Kenyan police on trial over killing of British aristocrat's son
By Joseph Akwiri MOMBASA, Kenya (Reuters) - Four Kenyan policemen went on trial in Mombasa on Tuesday accused of killing the son of a British aristocrat in police custody in 2012. The trial is seen as a sign that Kenya's security services are being held accountable for the use of excessive force and extrajudicial killings after the creation of a police oversight authority in 2011 encouraged prosecutions
By Joseph Akwiri
MOMBASA, Kenya (Reuters) - Four Kenyan policemen went on trial in Mombasa on Tuesday accused of killing the son of a British aristocrat in police custody in 2012.
The trial is seen as a sign that Kenya's security services are being held accountable for the use of excessive force and extrajudicial killings after the creation of a police oversight authority in 2011 encouraged prosecutions.
Alexander Monson was found dead in his cell after being arrested for what the police said was smoking cannabis during a night out in Diani, near Mombasa on Kenya’s coast.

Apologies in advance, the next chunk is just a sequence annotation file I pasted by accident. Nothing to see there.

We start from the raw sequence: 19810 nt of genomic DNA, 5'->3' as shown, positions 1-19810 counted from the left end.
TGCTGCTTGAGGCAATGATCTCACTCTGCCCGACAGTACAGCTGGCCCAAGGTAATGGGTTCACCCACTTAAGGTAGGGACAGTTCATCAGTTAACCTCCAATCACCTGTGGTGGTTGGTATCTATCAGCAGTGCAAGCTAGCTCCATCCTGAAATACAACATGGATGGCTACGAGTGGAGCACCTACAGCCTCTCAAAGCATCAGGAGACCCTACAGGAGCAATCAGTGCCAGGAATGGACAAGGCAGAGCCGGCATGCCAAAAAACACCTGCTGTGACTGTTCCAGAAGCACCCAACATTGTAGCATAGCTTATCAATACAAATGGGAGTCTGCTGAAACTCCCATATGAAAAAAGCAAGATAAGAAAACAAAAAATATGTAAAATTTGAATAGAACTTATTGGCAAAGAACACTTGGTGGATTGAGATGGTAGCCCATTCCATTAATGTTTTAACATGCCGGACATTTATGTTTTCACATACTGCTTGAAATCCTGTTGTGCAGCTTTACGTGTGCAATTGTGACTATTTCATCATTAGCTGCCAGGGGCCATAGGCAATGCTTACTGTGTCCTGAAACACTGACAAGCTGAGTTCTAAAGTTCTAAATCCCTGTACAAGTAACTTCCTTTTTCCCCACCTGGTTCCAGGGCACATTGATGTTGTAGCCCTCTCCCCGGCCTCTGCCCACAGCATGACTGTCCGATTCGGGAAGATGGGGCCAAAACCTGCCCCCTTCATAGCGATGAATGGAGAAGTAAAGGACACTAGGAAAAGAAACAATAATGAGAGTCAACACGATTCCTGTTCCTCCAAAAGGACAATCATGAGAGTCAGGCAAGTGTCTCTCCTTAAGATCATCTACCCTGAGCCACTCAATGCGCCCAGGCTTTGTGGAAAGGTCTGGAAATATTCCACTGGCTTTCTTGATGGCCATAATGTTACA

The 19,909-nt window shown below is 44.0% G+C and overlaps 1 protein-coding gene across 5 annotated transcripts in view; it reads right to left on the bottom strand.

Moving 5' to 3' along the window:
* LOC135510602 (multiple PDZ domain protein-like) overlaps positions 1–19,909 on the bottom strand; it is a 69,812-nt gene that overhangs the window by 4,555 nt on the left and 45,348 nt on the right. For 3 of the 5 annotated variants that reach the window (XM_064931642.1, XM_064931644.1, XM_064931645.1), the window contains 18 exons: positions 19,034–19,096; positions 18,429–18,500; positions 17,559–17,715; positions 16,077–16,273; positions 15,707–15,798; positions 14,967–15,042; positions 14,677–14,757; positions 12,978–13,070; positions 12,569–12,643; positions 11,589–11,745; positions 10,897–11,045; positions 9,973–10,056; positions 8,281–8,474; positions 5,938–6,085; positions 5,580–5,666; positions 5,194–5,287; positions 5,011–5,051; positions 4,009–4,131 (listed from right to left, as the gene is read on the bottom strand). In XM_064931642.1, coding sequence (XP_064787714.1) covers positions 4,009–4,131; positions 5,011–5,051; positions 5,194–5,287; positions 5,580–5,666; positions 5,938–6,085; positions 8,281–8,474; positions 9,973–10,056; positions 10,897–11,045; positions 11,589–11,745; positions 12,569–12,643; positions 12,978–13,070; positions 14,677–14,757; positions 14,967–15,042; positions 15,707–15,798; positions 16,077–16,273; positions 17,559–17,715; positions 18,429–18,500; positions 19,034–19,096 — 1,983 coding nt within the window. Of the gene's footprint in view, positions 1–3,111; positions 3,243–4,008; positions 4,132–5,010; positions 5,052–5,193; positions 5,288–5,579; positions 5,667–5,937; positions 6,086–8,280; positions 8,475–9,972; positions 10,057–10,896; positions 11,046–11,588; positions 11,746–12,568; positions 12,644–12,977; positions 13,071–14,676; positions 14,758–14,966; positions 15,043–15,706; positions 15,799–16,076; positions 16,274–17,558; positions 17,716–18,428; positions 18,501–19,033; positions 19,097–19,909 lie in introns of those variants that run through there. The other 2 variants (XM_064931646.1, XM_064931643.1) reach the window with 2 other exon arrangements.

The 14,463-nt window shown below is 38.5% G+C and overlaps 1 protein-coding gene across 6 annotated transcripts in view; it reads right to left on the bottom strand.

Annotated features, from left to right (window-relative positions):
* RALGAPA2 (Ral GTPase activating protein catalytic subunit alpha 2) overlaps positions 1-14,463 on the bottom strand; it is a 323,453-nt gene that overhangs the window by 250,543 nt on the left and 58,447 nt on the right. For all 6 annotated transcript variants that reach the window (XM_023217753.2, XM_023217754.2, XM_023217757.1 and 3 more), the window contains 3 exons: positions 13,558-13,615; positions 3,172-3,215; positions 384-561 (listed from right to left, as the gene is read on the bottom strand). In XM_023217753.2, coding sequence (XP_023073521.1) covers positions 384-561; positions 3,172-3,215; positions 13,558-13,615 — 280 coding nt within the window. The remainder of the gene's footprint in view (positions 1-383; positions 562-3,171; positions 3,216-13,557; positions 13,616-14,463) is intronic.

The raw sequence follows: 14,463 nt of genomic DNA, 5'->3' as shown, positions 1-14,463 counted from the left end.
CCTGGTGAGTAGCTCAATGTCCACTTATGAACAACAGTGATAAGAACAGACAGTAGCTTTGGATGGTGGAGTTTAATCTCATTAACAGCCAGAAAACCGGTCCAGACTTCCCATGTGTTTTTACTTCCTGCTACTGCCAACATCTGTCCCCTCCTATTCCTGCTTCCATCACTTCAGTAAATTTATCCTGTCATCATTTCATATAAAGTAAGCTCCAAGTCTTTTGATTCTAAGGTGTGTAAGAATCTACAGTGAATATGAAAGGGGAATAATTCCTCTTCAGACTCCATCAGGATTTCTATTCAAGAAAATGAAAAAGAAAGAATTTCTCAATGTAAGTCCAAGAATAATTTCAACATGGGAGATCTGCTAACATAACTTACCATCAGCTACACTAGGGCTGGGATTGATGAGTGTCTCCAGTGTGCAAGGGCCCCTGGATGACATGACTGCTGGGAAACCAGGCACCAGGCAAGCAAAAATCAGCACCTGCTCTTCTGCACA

Naftali Chege, Charles Wangombe Munyiri, Baraka Bulima and John Pamba are accused of killing the 28-year-old, son of Nicholas, the 12th Baron Monson, and heir to a family estate in Lincolnshire, in eastern England. They have denied the charges.
Two reports by government pathologists, seen by Reuters, concluded that Alexander Monson had died after suffering a traumatic blow to the head. An inquest found there had been attempts to cover up the incident, and threats against witnesses.
The police have said Monson died of an overdose, but his mother Hilary Monson told the court that her son had not been a drug addict at the time of his death.
"I know my son, like many youths, used drugs. He had a problem at one point, but he had gone through a great deal of suffering to sort himself out," she said.
Hussein Khalid, director of the local rights group Haki Africa, said he was concerned that it had taken so long to bring the case to trial, but added:
"All the same, it’s a good example for the country that finally people who were one way or another involved in the death of an innocent person while in police custody are now standing trial."
(Additional reporting by Hereward Holland in Nairobi; Editing by George Obulutsa and Kevin Liffey)
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